Fàilte! (Welcome!)

Fàilte! (Welcome!)
This blog is the result of my ongoing research into the people, places and events that have shaped the Western Isles of Scotland and, in particular, the 'Siamese-twins' of Harris and Lewis.
My interest stems from the fact that my Grandfather was a Stornowegian and, until about four years ago, that was the sum total of my knowledge, both of him and of the land of his birth.
I cannot guarantee the accuracy of everything that I have written (not least because parts are, perhaps, pioneering) but I have done my best to check for any errors.
My family mainly lived along the shore of the Sound of Harris, from An-t-Ob and Srannda to Roghadal, but one family 'moved' to Direcleit in the Baighs...

©Copyright 2011 Peter Kerr All rights reserved

Friday, 19 March 2010

Crofters Commission Report 1895 P86 and 87

a) Township of Strond, South Harris
b) Township of Obbe, South Harris

The committees appointed under the Grazings Act by the crofters in the above townships on the Estate of South Harris, the property of the Trustees of the Earl of Dunmore, submitted the following rules to the Commissioners, which were approved by the latter:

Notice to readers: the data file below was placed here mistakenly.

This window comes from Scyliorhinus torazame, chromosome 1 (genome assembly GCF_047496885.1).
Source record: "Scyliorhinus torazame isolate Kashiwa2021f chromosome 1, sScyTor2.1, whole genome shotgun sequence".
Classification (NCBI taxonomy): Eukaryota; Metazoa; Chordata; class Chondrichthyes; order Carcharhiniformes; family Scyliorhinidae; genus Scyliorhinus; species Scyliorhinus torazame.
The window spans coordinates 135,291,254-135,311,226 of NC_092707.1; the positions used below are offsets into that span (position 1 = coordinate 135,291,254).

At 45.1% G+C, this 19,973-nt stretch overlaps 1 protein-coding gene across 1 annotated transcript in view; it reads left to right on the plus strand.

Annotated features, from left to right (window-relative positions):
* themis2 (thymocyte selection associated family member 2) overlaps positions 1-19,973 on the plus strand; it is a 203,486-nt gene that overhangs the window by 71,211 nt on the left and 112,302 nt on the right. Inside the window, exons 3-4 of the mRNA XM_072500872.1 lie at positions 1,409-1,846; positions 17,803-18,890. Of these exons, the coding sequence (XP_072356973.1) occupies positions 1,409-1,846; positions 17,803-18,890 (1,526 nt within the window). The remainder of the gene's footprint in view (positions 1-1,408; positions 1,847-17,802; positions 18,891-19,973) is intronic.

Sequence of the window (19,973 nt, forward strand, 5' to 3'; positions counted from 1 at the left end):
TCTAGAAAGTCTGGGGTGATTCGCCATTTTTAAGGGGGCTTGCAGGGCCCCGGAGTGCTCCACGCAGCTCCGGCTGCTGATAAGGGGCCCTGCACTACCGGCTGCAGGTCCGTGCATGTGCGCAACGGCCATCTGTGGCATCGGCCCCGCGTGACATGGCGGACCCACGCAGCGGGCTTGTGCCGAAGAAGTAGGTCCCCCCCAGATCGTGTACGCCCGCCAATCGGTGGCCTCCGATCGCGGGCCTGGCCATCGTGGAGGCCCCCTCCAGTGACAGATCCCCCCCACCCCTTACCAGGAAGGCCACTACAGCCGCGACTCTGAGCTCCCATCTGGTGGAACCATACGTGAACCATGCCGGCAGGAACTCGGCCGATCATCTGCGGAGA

1) The sourning of each croft shall be one horse, four cows and twenty sheep. The grazing of stock shall be calculated on the footing of one cow being equivalent to eight sheep, and one horse to two cows or sixteen sheep.

d) Townships of Dieraclate and Ceann-Debaig

Similar rules were issued for the foresaid townships on the same Estate, the sourning for each croft being four cows and twenty sheep, one cow being equivalent to eight sheep.

This brief excerpt contains a few items of interest:

If we take Strond and Obbe first, we see that 'one horse, four cows and twenty sheep' are equivalent in grazing terms to (1x16) + (4x8) + (20x1) = 68 sheep grazing units. That is the maximum grazing that each croft will support.

So, a single horse will consume 16/68 = 8/34 = 4/17, nearly a complete quarter of the grazing.

Similarly, four cows will consume 32/68 = 16/34 = 8/17, nearly half of that available.

The twenty sheep will consume 20/68 = 10/34 = 5/17, nearly a third of the total.

No croft was allowed to exceed their allocation of stock, but they could rent out any surplus based upon these calculations.

Turning to Dieraclate and Ceann-Debaig, we see that the sourning was much less:

'four cows and twenty sheep' equate to (4x8) + (20x1) = 52 sheep grazing units.

52/68 = 26/34 = 13/17, a mere two-thirds of that allowed in the richer, more fertile, South.

And finally, almost as an afterthought:

7) The committee shall have power to make a proper division of sea-ware among the crofters of the township.


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